Have you ever stopped writing a paper to check your email and end up an hour later staring at a blank Word document? Do you use Angry Birds to avoid making angry discussion posts? How about that time you fell down a Facebook hole so deep you thought you’d end up in Wonderland?
Staying focused is hard. Plain and simple. It’s even harder now, living in a world where we carry an awesome distraction around in our pockets all day long. How do we turn off the phone, close all the browsers, and focus on our weekly work? Below are some tips and tricks that work for current Excelsior students. Leave a comment telling us what helps you avoid distractions.
Set up a work space
I don’t know about you, but when my desk is a mess I cannot focus. Before sitting down to study, make sure your area is clear. Gather all the materials you will need for your session before starting work. This will keep you from having to get up every couple of minutes to grab a new book or sharpen your pencil. If you think you will want a snack or drink, stop by the kitchen before you boot up the laptop. Once you have a clean space and everything you need, you will be ready to tackle your work.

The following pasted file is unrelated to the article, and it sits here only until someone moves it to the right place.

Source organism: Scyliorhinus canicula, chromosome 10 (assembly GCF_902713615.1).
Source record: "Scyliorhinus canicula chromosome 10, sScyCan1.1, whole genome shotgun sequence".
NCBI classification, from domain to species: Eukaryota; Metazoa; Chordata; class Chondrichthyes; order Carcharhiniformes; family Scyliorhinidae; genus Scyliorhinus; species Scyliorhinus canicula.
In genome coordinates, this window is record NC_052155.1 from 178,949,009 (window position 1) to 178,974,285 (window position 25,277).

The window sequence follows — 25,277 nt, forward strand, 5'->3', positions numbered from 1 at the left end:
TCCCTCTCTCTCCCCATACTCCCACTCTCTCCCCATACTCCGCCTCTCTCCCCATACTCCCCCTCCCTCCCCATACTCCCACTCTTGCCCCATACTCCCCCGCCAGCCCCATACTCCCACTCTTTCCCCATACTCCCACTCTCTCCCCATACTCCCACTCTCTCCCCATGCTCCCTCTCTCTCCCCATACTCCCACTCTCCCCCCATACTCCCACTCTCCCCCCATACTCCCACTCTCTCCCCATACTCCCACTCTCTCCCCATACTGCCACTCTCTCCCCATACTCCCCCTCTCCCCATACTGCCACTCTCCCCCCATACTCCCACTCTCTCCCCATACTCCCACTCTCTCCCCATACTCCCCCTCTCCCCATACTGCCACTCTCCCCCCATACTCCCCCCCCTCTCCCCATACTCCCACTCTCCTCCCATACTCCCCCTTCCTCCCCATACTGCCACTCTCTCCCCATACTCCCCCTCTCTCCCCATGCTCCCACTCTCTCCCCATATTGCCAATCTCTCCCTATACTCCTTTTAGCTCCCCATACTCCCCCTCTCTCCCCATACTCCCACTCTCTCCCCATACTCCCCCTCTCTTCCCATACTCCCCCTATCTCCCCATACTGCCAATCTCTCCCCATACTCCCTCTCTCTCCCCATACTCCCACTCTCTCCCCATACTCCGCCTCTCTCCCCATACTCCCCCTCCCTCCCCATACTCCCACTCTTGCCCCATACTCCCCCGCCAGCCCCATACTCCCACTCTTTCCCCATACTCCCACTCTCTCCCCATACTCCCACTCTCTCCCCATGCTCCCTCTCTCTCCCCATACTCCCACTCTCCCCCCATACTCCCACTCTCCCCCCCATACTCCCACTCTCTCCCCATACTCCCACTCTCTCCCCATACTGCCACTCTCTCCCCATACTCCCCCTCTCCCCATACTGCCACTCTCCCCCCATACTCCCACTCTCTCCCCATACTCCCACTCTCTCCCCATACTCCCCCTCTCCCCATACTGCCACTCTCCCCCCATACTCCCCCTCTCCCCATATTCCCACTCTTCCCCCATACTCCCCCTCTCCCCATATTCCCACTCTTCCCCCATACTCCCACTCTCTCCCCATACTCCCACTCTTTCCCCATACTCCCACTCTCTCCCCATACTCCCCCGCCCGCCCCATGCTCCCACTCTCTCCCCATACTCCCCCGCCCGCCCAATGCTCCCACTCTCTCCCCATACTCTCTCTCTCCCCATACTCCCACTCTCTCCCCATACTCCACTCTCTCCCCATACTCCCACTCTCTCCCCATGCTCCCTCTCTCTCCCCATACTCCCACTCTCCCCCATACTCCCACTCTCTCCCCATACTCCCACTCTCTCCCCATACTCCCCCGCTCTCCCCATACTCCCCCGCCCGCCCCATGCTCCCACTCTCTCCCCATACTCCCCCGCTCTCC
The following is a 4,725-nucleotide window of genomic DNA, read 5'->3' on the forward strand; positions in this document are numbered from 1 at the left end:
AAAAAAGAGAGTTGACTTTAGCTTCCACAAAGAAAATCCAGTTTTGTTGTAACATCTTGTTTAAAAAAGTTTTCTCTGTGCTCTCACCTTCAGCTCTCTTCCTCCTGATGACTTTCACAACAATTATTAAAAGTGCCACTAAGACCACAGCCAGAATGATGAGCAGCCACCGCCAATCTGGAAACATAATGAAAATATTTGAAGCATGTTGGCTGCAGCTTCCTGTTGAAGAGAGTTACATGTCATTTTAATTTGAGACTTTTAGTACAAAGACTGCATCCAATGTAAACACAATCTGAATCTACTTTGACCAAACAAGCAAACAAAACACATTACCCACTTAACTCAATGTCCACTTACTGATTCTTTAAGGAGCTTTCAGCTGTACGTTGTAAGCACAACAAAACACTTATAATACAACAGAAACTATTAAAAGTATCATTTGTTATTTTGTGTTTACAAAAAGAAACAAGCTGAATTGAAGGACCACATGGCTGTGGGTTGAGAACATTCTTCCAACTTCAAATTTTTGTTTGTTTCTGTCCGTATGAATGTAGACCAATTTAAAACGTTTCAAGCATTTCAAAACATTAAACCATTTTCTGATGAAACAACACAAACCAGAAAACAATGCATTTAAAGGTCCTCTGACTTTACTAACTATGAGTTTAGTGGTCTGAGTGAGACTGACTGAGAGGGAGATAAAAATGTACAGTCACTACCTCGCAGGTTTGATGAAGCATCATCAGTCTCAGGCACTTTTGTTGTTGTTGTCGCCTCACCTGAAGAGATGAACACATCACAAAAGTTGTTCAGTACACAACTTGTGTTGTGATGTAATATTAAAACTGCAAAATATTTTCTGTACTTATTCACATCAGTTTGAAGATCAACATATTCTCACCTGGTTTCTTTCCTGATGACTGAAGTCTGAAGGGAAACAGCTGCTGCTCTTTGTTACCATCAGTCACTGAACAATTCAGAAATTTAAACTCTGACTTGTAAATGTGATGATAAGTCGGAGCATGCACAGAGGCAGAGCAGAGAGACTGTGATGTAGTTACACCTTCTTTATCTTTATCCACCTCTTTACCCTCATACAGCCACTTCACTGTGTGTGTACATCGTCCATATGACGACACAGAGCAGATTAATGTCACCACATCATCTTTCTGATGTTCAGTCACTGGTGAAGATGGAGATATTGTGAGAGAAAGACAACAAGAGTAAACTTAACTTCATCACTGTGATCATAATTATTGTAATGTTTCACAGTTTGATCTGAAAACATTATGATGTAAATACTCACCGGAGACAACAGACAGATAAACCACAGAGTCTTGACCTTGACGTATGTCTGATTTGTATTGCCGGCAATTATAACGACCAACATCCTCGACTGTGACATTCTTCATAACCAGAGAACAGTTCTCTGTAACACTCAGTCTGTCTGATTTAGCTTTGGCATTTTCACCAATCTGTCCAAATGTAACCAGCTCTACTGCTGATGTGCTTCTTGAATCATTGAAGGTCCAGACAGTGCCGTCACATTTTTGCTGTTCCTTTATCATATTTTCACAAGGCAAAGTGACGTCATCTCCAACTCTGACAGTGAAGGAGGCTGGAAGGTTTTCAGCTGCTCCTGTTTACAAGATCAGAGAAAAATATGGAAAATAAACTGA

Turn off the phone
It sounds like common sense but if you find yourself checking your phone every couple of minutes during a study session, you might just have to turn it off. Trust me, your bestie isn’t going to hate you if you take an hour to respond. If turning the phone off isn’t an option, try to disable the parts of the device that keep you most distracted. If Facebook messages keep pulling you away from your work, shut off the notifications for an hour. If you can’t help but check your fantasy football scores, turn off the browsing access for a bit. This will allow you to be available for emergencies but keep you from losing focus.
Sometimes the need to peruse the web is too high. For those suffering from this overwhelming desire, I suggest working completely offline. Print out readings and questions and take them to a place where there are no screens. One of my students takes all her materials to the library and hand writes her posts all at once to keep herself focused. Another brings his laptop to the park where there is no Wi-Fi so he can write in peace.
“This has to get done…”
When you find yourself getting distracted by all the World Wide Web has to offer, take a second to remind yourself what you are working for. Make a goals list to remind yourself why you are earning your degree in the first place. When you are tempted to stray from your work, take a look at your list and tell yourself, “This has to get done so I can ______” and fill in the blank. Reminding yourself why this seemingly tedious work is important will help you stay on track. Some goals my current students have are “To get a better job,” or “To show my kids anyone can earn a degree.” My own personal mantra was, “I have to get this done so I can finally take a nap!” Whatever your goal is, make sure you remind yourself of it often.